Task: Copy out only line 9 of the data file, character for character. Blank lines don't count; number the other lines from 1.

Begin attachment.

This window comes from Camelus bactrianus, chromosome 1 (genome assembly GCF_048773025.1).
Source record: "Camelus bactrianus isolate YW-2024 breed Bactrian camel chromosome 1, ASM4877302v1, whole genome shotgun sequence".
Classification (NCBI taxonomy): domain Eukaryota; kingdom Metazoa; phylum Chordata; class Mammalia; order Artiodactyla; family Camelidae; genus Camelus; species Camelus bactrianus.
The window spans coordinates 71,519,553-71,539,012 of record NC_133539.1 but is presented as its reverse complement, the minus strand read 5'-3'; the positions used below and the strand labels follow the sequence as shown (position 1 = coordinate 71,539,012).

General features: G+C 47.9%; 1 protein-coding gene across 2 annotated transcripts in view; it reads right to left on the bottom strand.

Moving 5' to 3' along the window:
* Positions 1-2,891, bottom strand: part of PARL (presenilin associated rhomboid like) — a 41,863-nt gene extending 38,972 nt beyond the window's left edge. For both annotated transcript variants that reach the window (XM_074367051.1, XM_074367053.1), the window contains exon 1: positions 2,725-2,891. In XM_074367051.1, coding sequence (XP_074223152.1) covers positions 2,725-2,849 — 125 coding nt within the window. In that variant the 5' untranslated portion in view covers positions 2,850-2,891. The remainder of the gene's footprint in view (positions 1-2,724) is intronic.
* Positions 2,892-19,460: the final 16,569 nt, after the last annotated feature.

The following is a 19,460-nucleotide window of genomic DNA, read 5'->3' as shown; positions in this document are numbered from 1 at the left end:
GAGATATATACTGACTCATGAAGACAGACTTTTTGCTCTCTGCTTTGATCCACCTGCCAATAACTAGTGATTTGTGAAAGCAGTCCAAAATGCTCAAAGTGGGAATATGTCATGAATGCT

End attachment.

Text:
The following is a 19,460-nucleotide window of genomic DNA, read 5'->3' as shown; positions in this document are numbered from 1 at the left end: